Wednesday, January 29, 2014

Sweet Summer 9: Swedish cinammon cake

Another lovely Swedish recipe from Stephanie Smee: cinammon cake.

 This one's a bit of a favourite in our house. My mother has been making a version of this for us for years, but I recently started using a recipe out of a gorgeous little traditional Swedish cake cookbook called Sju Sorters Kakor, (2005, Ica Bokförlag, Forma Publishing Group AB). Even though it is a recent publication, the book contains all my favourite Swedish baked goods recipes from way back. The title means "Seven Sorts of Cakes" as traditionally, if you invite somebody over for coffee and cake in Sweden, it was customary to offer seven different sorts of cakes or biscuits. I have a cousin who still keeps things in the freezer for just such an occasion, although she is my mother's age and I doubt my generation would have the time or energy to keep up the tradition! Still, it's a lovely idea!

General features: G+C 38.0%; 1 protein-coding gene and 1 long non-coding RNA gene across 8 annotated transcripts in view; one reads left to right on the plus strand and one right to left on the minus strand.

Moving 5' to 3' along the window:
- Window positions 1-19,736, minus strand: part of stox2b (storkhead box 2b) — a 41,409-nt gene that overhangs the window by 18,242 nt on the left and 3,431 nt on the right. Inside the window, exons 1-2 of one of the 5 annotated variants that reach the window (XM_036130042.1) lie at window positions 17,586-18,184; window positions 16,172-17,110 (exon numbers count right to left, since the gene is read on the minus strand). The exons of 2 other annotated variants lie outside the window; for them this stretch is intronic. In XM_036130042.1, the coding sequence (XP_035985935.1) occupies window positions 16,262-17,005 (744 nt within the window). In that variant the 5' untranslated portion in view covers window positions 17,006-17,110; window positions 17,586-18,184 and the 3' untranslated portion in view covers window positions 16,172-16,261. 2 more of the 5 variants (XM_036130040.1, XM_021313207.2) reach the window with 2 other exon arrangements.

So here's the recipe: Kanelkaka (Cinnamon cake)

(The cookbook notes that it was a "prizewinner" (!) in 1965!!

NB, Swedish cake recipes tend to measure dry and wet  ingredients in decilitres … 1 decilitre is 100ml. I find it very handy as it means you don't have to mess with scales. Most stainless steel measuring jugs from IKEA you'll find are marked with decilitres as well as the other metric/US measurements …

Set oven at 175 deg C.
Butter and line a springform cake tin

3 eggs
2 declitres (200ml) caster sugar
2.5 dl (250ml) plain flour
2.5 tsp baking powder
1 tbsp ground cinnamon
75g butter
1 dl (100ml) water.

Decoration (optional) flaked almonds

You can also add a teaspoon of ground cardamon which adds a lovely flavour. (my addition …)

Melt butter and water together over low heat and set aside.
Beat eggs and sugar until light and fluffy.
Blend flour, baking poweder and cinnamon and add to egg mixture.
Add melted butter and water.
Pour into cake tin. If using, sprinkle flaked almonds over the top.
Bake in oven for about 40 minutes or until an inserted skewer emerges dry.

I tend not to ice these sorts of cakes … my children are not fond of icing. But I do like to sprinkle either with caster sugar or icing sugar.

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